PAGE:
Hysterical Emotional Support Animals Banned by American Airlines

Hysterical Emotional Support Animals Banned by American Airlines

Delta and United also tightened their rules on animal support animals this year after seeing an increase in animals accompanying passengers. Trained service animals will still be allowed, but emotional support animals like ferrets, goats, snakes, sugar gliders, waterfowl, spiders, and "animals with tusks" will be considered a safety or public health risk.

Bad news if you were planning to bring your emotional support goat for summer travels - American Airlines has banned the animals, along with a slew of other eccentric comfort critters, from traveling in its planes' cabins ahead of peak summer tourism season.

They come after a boom in the number of passengers who are transporting service or support animals aboard planes. Its busiest hubs are, in order, Dallas/Fort Worth, Charlotte, Miami, Chicago O'Hare and Philadelphia.

American Airlines will now require a 48-hour, advance notice and pre-clearance for emotional support animals.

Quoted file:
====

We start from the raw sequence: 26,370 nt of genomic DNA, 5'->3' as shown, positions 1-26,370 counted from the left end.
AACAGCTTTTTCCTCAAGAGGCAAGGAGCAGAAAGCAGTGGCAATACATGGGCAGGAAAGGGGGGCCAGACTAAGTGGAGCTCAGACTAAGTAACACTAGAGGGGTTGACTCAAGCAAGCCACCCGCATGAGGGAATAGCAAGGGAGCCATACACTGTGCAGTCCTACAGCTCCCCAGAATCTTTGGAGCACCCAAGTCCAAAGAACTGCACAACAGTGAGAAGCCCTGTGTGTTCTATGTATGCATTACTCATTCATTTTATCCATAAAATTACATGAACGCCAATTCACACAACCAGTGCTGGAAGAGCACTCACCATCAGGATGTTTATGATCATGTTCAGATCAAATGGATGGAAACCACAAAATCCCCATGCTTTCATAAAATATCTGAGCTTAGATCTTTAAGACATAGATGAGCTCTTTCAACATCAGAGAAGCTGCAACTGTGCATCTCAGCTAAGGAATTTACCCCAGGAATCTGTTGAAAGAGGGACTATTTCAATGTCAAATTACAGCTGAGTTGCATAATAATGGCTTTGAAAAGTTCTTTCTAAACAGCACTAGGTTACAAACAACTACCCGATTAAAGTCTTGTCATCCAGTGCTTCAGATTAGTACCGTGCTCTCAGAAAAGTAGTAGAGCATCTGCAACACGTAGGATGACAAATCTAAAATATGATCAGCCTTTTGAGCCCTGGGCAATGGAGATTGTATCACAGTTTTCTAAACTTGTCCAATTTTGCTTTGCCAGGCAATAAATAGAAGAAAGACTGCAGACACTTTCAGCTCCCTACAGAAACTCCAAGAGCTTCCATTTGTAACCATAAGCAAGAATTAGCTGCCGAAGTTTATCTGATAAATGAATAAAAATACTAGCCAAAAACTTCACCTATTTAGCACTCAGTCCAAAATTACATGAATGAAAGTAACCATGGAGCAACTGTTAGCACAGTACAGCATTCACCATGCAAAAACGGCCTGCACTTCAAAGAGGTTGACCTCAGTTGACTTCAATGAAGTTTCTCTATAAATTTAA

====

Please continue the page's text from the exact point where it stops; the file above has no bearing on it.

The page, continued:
The airline revised its guidelines Monday for the emotional support and service animals it allows on its flights after it said it saw more than a 40 percent increase in the number or passengers using them from 2016 to 2017.

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"We support the rights of customers, from veterans to people with disabilities, with legitimate needs for a trained service or support animal", American Airlines said in a statement. Under the new policy, American Airlines said it will also enforce a rule that requires proper documentation more than 48 hours before a flight.

In April, U.S. Sen. None of the restrictions affect American's service animal policy, which specifically applies to animals that are trained to assist people with disabilities.

"Only one emotional support animal may be held on the lap of a guest with the disability, provided that the animal is no larger than a two-year-old child", the airliner says. But they would no longer receive the protections against discrimination afforded by the Air Carrier Access Act. That could put Burr at odds with mental health advocates who see emotional support animals as a crucial part of treatment for some people with mental disabilities.

Upon toughening its requirements in March, Delta reported an 84 percent hike in animal incidents since 2016, including the mauling of a passenger by a 50-pound dog on a flight from Atlanta to San Diego a year ago.

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